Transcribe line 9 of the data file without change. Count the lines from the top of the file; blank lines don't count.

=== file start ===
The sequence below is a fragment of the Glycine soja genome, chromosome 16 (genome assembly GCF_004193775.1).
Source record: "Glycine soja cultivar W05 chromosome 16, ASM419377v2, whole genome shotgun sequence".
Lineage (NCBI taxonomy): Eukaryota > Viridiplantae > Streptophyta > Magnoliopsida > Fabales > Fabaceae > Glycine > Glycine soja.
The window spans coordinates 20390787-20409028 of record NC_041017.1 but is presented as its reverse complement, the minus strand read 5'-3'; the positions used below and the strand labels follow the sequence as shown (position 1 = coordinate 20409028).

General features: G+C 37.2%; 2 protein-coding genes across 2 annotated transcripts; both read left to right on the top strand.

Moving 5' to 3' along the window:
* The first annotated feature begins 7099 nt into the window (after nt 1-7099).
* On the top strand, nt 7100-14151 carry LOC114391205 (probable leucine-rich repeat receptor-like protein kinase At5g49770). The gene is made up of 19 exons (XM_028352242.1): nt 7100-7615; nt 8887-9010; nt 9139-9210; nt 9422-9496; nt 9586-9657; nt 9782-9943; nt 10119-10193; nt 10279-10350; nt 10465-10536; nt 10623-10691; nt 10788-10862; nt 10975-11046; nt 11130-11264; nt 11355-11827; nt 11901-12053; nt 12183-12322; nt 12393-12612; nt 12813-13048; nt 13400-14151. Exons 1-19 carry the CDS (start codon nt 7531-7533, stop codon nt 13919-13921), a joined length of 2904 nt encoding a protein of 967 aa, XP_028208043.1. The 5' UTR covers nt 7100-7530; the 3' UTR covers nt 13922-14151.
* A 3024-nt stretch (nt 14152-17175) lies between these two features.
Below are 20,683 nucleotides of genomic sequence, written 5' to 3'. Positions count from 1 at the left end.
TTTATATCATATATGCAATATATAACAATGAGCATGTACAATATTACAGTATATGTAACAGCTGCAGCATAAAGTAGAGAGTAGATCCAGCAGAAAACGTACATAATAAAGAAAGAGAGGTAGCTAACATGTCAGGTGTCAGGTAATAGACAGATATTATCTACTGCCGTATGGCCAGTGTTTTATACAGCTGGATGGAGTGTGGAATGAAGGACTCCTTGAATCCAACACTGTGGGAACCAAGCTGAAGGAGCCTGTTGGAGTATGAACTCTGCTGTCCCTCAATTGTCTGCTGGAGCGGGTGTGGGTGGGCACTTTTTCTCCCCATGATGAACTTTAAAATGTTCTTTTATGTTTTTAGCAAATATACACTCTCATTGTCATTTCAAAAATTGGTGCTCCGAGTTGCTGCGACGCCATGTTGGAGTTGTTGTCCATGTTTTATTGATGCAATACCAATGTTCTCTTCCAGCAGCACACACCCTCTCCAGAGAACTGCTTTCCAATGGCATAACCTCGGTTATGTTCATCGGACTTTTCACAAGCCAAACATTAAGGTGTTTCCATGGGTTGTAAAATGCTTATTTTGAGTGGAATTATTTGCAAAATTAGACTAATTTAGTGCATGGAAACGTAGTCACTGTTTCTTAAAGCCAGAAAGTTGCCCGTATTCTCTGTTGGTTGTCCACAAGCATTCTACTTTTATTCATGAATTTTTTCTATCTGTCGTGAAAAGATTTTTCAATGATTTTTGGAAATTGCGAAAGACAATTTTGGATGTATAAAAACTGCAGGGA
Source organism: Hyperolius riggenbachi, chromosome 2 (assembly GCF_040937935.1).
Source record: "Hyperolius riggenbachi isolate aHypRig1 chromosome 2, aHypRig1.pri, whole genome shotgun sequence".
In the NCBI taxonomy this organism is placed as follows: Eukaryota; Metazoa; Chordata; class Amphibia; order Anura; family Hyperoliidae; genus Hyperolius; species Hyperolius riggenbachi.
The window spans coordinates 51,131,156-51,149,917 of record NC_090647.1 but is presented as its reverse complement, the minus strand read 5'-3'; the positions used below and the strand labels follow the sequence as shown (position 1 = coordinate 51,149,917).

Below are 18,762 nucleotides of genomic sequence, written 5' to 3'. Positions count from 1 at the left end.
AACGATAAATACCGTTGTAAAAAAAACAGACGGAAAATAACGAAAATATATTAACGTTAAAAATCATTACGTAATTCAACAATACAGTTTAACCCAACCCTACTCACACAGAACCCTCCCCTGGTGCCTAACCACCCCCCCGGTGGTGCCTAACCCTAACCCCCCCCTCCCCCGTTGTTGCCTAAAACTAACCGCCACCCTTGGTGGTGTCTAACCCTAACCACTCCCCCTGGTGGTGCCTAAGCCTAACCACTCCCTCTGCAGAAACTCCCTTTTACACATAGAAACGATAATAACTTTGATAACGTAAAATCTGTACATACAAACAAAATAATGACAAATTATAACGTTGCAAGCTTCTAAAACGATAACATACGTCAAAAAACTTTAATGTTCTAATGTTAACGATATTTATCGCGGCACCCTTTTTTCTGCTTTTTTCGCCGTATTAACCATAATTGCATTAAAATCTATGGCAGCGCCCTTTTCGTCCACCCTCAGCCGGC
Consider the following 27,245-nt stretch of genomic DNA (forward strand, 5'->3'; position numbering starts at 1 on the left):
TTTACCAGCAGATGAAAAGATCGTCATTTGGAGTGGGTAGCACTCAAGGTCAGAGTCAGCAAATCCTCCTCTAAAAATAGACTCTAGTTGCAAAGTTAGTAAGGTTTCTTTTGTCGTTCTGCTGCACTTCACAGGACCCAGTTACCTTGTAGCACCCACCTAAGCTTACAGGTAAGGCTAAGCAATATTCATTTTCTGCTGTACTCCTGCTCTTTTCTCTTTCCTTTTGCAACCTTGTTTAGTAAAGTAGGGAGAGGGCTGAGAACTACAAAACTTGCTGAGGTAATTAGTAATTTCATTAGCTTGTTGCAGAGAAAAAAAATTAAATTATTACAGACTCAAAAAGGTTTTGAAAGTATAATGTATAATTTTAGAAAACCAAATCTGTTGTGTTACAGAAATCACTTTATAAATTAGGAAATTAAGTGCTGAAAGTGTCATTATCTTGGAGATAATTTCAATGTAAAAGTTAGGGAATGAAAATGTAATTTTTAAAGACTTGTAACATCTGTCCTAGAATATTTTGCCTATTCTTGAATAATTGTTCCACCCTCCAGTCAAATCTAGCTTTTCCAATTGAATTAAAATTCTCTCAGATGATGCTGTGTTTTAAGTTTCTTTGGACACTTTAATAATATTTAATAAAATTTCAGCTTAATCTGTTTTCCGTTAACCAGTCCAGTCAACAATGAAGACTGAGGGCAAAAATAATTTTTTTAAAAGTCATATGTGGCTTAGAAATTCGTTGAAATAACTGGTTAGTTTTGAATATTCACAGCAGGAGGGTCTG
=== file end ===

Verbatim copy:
* A 3024-nt stretch (nt 14152-17175) lies between these two features.